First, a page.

A "termination clause" is a type of contractual term which specifies entitlements owed to a worker at the end of their employment. They come in many different shapes and sizes. Whatever the construction, the usual motivation for employers in drafting termination clauses is to control costs and provide for certainty at the end of the employment relationship.
In Bryant v Parkland School Division, 2022 ABCA 220, the Justices considered the meaning of the following termination clause:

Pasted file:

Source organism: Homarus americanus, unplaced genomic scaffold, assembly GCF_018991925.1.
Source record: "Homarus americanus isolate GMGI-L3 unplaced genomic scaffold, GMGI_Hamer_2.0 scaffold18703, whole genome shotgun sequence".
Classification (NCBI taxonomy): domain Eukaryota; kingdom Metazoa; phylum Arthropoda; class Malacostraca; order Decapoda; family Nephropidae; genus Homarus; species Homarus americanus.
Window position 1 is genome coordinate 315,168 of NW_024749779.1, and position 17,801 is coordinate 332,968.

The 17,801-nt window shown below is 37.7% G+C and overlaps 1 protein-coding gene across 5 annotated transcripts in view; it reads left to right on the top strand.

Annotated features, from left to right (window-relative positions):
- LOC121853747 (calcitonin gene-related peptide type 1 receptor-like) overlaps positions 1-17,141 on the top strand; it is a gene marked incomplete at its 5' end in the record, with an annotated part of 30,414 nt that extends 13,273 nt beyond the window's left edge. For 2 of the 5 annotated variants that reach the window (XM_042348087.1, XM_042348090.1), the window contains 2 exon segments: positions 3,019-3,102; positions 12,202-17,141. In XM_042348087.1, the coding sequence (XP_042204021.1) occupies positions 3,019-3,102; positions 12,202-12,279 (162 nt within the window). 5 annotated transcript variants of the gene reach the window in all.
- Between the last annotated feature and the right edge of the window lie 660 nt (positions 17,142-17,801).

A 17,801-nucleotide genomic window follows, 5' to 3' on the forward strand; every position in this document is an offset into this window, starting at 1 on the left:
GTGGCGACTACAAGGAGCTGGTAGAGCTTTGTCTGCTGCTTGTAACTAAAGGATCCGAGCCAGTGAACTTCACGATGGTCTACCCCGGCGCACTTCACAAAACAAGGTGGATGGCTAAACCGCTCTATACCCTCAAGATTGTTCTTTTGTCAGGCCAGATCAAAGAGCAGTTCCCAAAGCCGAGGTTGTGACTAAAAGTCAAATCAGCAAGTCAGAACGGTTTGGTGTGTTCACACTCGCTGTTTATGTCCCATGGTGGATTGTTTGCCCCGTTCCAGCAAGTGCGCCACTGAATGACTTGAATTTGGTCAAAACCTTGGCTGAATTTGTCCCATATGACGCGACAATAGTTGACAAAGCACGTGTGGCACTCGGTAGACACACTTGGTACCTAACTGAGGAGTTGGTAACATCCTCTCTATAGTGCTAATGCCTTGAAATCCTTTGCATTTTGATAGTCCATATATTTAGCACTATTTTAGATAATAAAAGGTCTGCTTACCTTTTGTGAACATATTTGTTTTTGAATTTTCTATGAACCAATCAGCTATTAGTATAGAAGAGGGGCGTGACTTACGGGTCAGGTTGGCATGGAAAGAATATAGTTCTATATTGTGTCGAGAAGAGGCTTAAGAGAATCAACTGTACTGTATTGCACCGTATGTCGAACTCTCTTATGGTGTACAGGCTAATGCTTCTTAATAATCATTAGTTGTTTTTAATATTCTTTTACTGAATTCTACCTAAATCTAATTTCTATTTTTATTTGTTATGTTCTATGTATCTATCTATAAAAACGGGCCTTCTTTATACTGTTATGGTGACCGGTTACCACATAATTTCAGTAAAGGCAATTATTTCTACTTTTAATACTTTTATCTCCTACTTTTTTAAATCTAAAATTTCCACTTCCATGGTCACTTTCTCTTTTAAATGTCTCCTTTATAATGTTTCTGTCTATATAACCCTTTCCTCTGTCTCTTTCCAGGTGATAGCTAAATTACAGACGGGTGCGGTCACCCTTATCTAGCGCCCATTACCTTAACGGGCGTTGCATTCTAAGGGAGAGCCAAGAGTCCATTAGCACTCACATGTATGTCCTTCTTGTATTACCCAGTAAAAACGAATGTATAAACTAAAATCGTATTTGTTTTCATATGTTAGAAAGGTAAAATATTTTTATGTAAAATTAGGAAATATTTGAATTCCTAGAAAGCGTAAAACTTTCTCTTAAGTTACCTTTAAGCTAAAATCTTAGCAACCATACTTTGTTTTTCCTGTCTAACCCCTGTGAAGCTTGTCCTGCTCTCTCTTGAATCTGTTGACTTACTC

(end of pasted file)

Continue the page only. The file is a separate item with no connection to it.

The Employment Standards Act in Ontario is legislation designed to protect the rights of all workers in the province. Under section 3, the Act specifies that it applied to any employee in the Province of Ontario, or any employee who is performing work outside of Ontario that is “…continuance of work performed in Ontario.” The Act contains numerous protections for Ontario employees, such as limiting the maximum hours of work in a week, providing an entitlement to overtime pay, and creating entitlements such as parental leave, vacation and personal leave. The Act also provides for the employee’s rights in the event of a termination of employment. Many employers have perceived these entitlements as onerous in some circumstances. In order to attempt to avoid such payments, or other obligations under the Act, employers have sought to have employees sign contracts containing provisions which purport to surrender the employee’s rights under the Act. This is generally referred to as “contracting out”.